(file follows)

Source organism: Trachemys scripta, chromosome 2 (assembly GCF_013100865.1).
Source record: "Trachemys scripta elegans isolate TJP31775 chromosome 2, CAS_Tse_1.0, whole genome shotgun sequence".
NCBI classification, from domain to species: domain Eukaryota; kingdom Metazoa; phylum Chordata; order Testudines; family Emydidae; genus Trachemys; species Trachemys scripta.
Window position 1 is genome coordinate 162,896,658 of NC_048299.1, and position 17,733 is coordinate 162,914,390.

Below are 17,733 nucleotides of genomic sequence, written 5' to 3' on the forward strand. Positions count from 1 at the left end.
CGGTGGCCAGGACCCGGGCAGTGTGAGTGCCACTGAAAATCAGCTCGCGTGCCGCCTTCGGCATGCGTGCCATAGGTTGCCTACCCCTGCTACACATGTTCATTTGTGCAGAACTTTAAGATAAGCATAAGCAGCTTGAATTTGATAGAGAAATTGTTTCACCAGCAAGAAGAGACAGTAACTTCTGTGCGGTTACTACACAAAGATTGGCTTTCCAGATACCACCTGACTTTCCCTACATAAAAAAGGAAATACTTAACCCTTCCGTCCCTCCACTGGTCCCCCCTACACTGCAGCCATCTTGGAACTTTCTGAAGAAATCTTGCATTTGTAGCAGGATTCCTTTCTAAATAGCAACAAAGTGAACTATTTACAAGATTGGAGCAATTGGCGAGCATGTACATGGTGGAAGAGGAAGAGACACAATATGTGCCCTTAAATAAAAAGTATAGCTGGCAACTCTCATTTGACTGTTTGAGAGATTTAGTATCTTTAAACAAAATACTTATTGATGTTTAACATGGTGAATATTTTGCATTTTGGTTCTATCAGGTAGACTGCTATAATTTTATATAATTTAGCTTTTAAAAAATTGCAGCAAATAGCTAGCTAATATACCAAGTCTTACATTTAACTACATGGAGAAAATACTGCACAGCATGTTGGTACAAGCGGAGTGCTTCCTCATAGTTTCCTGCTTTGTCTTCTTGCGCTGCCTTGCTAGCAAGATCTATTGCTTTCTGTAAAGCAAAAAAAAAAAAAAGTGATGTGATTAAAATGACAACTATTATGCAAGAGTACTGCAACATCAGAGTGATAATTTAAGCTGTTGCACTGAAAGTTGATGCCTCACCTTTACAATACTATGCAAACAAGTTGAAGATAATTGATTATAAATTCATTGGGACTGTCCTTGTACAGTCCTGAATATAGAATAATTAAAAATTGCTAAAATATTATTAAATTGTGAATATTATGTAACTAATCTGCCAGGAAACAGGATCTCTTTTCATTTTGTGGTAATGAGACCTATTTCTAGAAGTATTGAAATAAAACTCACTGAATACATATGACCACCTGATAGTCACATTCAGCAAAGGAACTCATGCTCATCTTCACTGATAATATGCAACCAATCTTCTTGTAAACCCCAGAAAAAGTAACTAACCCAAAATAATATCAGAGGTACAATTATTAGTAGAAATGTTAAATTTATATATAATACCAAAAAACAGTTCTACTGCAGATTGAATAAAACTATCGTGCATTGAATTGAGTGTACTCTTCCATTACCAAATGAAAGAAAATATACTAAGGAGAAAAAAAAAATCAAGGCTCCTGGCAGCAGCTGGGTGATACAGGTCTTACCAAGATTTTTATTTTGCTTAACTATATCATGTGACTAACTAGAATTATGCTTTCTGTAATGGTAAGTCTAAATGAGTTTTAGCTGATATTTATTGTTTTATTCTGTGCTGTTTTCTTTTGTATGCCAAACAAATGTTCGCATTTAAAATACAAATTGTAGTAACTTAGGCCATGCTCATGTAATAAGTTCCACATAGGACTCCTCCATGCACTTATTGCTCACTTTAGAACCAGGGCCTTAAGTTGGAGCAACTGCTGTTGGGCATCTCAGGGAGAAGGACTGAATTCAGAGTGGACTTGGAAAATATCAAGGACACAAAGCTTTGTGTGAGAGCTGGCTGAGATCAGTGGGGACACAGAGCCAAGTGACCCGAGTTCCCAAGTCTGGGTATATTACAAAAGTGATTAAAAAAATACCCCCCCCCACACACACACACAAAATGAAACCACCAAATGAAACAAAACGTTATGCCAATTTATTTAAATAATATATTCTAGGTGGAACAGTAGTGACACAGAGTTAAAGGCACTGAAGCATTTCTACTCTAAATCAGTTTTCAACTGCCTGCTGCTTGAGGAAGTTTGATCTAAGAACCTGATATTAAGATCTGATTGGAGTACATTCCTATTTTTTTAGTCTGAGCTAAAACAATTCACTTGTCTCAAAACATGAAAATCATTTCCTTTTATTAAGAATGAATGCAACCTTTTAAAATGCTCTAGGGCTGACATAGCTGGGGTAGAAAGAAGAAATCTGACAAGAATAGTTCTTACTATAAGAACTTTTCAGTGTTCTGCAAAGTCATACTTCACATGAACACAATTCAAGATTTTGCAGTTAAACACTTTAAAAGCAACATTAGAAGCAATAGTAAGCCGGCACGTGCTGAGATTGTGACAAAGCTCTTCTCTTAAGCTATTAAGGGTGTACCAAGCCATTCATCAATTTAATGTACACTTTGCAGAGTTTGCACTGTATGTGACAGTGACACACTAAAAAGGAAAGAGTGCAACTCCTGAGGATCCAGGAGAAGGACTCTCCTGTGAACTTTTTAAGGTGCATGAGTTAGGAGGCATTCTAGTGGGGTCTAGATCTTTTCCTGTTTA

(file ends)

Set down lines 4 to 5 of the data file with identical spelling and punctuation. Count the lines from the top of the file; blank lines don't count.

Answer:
Window position 1 is genome coordinate 162,896,658 of NC_048299.1, and position 17,733 is coordinate 162,914,390.

Below are 17,733 nucleotides of genomic sequence, written 5' to 3' on the forward strand. Positions count from 1 at the left end.